The concept of universal suffrage, also known as general suffrage or common suffrage, consists of the right to vote of all adult citizens, regardless of property ownership, income, race, or ethnicity, subject only to minor exceptions. In its original 19th-century usage by political reformers, universal suffrage was understood to mean only universal manhood suffrage; the vote was extended to women later, during the women's suffrage movement.

Terminology

Spain's cities and main towns. SpainOMC.png
Spain's cities and main towns.
English Spanish Catalan  /  Valencian Galician Basque Asturian
Municipality Municipio MunicipiConcello or MunicipioUdalerriaConceyu
Municipal councilAyuntamientoAjuntament or Casa de la vilaConcelloUdalaAyuntamientu or Casa conceyu
MayorAlcaldeAlcalde or BatlleAlcaldeAlkateaAlcalde
Deputy MayorTeniente de alcaldeTinent d'alcaldeTenente de alcaldeAlkateordeaTeniente d'alcalde
Governing commissionComisión de gobiernoComissió de governComisión de gobernoGobernu batzordeaComisión de gobiernu
Plenary assemblyPlenoPlePlenoOsoko bilkuraPlenu
CouncillorConcejalRegidorConcelleiroZinegotziaConceyal

See also

Political divisions of Spain subclass of administrative territorial entities

The political division of the Kingdom of Spain is defined in Part VIII of the Spanish constitution of 1978, which establishes three levels of territorial organization: municipalities, provinces and autonomous communities, the first group constituting the subdivisions of the second, and the second group constituting the subdivisions of the last. The State guarantees the realization of the principle of solidarity by endeavouring to establish an economic balance between the different areas of the Spanish territory.

Spanish Federation of Municipalities and Provinces organization

The Spanish Federation of Municipalities and Provinces (FEMP) is a Spanish association of local entities that groups town councils, provincial councils and, insular councils and insular cabildos. Approximately 7,331 entities are represented.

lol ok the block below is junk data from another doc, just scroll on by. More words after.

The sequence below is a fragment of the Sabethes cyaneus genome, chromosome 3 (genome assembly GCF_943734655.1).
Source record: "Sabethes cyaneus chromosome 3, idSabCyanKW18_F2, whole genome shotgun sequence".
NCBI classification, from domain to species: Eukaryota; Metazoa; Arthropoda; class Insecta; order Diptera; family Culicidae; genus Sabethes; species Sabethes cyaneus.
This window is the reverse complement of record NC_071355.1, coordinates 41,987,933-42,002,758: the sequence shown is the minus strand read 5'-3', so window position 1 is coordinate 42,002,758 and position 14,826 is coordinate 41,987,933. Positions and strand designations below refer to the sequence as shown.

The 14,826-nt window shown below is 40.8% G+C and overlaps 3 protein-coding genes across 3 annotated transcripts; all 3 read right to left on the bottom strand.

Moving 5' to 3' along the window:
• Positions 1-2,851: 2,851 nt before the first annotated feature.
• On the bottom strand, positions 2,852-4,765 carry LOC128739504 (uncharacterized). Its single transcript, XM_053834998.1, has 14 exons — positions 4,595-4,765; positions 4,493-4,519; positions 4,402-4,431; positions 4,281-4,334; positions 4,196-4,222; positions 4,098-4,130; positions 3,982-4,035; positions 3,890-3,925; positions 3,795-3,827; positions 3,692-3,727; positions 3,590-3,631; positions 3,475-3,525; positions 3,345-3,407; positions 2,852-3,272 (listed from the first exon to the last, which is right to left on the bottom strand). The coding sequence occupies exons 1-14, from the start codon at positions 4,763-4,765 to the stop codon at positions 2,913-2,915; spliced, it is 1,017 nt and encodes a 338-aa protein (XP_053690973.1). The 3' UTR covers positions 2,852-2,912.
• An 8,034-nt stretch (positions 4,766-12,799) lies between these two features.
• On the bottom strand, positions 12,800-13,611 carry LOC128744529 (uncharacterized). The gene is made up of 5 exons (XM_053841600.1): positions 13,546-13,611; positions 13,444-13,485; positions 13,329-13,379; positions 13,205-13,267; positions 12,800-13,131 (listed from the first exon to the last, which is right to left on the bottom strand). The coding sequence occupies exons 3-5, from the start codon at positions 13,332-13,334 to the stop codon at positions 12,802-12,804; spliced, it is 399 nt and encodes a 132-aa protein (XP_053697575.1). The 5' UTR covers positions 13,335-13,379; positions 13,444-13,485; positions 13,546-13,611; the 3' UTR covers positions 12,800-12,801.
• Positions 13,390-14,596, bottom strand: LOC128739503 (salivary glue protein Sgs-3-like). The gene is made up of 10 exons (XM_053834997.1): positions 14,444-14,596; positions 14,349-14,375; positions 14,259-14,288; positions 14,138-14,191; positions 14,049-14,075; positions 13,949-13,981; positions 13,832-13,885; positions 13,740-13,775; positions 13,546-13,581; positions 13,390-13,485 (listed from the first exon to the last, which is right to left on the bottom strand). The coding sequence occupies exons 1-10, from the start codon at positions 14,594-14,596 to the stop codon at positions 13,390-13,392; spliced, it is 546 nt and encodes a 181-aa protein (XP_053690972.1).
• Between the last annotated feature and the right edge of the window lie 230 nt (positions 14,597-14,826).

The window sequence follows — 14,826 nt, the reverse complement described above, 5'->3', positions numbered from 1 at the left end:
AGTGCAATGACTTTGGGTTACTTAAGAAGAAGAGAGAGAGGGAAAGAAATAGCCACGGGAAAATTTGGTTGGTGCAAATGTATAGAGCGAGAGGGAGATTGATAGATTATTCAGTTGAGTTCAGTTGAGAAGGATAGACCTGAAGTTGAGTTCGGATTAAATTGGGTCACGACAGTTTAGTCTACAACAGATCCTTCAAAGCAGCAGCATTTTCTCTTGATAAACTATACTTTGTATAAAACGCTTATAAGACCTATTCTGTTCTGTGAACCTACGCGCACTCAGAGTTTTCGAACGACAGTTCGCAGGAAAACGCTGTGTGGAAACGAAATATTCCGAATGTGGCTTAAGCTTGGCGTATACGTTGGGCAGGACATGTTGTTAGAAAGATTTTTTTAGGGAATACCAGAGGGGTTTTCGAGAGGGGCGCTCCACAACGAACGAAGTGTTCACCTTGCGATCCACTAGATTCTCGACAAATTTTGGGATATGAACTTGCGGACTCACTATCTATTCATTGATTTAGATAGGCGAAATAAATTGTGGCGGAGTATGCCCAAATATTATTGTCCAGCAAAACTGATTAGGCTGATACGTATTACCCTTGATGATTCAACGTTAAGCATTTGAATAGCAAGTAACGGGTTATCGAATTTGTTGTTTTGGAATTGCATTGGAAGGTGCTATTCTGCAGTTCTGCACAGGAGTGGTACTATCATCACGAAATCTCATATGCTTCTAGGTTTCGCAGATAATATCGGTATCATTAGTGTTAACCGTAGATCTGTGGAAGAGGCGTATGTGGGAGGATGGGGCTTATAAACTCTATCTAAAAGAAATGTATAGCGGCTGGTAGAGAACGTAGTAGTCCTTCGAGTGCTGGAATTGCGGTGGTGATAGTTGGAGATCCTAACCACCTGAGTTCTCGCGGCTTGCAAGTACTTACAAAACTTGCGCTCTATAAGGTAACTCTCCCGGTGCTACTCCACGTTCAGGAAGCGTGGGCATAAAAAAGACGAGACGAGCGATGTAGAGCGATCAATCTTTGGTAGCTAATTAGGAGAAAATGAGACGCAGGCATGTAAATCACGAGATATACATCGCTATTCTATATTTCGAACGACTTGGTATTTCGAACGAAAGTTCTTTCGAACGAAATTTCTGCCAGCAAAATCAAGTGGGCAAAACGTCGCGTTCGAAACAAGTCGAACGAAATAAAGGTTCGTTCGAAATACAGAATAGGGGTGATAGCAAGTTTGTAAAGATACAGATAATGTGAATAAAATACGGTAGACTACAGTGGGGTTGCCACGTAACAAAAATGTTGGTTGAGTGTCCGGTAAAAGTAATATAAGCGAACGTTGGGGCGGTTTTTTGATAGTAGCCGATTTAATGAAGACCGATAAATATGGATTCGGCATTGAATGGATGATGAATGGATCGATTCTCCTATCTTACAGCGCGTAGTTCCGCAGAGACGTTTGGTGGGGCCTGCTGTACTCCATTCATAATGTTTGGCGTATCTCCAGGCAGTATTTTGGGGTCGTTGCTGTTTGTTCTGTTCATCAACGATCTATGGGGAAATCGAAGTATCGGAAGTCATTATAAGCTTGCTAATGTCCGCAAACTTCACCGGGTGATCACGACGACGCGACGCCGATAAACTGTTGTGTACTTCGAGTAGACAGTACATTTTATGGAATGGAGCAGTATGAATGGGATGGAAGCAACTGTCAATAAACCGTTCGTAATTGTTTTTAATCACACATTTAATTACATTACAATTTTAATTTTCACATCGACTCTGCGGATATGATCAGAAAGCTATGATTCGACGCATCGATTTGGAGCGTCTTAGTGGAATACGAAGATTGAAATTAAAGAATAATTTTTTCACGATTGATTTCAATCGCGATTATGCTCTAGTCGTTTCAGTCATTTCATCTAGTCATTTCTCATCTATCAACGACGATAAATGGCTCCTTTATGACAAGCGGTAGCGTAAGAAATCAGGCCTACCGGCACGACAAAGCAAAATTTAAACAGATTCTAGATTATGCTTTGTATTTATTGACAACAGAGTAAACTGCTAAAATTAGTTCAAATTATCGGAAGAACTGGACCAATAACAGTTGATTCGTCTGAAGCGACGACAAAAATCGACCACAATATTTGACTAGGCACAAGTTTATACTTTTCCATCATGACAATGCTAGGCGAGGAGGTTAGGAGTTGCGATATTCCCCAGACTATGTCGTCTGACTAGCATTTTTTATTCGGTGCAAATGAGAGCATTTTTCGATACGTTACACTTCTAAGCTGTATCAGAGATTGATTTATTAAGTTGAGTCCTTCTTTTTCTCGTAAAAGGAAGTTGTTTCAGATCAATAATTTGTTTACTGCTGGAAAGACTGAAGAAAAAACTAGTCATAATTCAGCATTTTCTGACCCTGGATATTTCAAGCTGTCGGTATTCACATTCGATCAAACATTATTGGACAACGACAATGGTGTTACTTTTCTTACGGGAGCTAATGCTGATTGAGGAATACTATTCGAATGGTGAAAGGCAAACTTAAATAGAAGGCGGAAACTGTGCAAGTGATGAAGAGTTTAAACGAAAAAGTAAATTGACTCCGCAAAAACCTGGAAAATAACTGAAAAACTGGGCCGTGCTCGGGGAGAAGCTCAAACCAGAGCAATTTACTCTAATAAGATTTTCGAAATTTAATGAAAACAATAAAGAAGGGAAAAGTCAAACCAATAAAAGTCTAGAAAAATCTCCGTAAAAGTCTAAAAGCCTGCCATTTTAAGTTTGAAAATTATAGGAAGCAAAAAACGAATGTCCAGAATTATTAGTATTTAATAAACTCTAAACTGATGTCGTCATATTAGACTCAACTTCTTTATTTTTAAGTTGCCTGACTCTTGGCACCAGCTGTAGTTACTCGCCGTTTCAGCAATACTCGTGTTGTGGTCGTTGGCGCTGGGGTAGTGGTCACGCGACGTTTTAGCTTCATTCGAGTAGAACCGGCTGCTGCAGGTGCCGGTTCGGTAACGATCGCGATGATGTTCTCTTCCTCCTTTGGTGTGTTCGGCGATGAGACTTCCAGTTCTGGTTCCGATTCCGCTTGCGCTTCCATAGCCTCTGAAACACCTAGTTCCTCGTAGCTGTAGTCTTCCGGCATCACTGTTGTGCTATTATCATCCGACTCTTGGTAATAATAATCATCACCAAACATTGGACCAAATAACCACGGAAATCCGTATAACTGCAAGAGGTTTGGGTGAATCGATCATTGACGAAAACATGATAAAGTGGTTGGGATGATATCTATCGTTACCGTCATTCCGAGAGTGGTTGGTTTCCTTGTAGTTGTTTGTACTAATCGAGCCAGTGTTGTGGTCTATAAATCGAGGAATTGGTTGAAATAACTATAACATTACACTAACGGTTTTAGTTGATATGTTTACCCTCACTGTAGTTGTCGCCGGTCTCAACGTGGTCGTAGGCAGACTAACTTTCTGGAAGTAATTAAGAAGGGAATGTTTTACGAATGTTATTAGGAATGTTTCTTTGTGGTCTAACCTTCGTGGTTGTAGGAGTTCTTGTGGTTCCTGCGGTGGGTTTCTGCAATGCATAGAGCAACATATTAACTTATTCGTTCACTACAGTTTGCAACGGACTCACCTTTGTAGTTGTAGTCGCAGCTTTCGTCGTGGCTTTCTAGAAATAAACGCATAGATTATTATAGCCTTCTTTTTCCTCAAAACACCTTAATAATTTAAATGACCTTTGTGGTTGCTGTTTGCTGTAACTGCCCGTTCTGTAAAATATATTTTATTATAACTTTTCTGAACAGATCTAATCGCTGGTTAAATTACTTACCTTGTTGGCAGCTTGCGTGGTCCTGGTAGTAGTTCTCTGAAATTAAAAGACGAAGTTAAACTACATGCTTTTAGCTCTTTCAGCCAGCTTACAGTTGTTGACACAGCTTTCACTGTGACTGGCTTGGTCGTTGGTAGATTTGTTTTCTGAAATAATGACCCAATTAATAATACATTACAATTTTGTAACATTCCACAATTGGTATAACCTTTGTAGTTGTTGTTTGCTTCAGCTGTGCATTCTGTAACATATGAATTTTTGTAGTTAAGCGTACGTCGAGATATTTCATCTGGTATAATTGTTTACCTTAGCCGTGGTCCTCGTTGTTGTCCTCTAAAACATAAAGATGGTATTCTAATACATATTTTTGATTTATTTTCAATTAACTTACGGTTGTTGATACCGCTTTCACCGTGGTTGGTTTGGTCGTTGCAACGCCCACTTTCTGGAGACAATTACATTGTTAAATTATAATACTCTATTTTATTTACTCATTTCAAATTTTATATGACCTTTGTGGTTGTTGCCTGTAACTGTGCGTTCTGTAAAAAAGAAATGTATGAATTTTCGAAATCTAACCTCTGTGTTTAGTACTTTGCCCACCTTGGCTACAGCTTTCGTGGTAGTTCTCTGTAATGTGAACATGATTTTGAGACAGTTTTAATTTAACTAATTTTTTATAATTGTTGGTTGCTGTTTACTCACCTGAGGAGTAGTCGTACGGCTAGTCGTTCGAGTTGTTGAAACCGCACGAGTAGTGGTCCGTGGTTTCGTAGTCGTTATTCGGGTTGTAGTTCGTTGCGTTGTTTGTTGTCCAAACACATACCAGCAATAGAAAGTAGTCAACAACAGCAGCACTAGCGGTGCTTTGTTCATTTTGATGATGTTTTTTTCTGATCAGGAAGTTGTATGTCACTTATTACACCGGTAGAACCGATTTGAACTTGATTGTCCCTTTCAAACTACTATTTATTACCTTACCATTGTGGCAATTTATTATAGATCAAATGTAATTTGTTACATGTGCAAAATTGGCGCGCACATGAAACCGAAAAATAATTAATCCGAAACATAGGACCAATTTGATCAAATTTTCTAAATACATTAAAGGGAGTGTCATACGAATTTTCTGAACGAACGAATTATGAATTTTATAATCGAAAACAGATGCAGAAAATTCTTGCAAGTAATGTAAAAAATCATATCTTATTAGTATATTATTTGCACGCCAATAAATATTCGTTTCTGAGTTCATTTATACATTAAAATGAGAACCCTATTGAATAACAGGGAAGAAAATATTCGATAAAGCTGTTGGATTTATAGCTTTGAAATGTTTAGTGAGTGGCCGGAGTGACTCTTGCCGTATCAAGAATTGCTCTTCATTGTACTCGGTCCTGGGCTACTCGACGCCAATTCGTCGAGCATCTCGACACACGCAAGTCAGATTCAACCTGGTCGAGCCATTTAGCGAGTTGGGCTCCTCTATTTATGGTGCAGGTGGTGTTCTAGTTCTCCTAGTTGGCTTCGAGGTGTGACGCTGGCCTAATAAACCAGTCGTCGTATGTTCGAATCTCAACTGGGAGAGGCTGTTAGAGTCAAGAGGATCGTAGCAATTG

Notes

  1. In other languages of Spain:

Related Research Articles

Ayuntamiento is the general term for the town council or cabildo of a municipality, or sometimes the municipality itself, in Spain and Latin America. Historically ayuntamiento was often preceded by the word excelentísimo, when referring to the council. This phrase is often abbreviated "Exc.mo Ay.to ".

A comarca is a traditional region or local administrative division found in Portugal, Spain and some of their former colonies: Panama, Nicaragua, and Brazil. The term is derived from the term marca, meaning a "march, mark", plus the prefix co-, meaning "together, jointly".

Parroquia (Spain) Wikipedia article covering multiple topics

A parroquia is a population entity or parish found in Galicia and Asturias in north-west Spain. The term may have its origins in Roman Catholic Church usage, similar to the British term parish. The concept forms a very settled part of the popular consciousness, but it has never become an official political division.

Grandas de Salime Municipality in Asturias, Spain

Grandas de Salime is a municipality in the Autonomous Community of the Principality of Asturias, Spain. It is famous for its hydroelectric dam across the Navia River, forming the Embalse de Salime. It is also famous for being a stop along the Camino Primitivo path of the Camino de Santiago, where it is the last stretch of Asturian land before the entrance into Galicia through the Acebo Pass.

Sariego Municipality in Asturias, Spain

Sariego is a municipality in the Autonomous Community of the Principality of Asturias, Spain. It is bordered on the north by Gijón and Villaviciosa, on the east by Villaviciosa, Nava and Cabranes, on the south by Siero and Nava, and on the west by Siero. The source of the Nora River is within the municipality.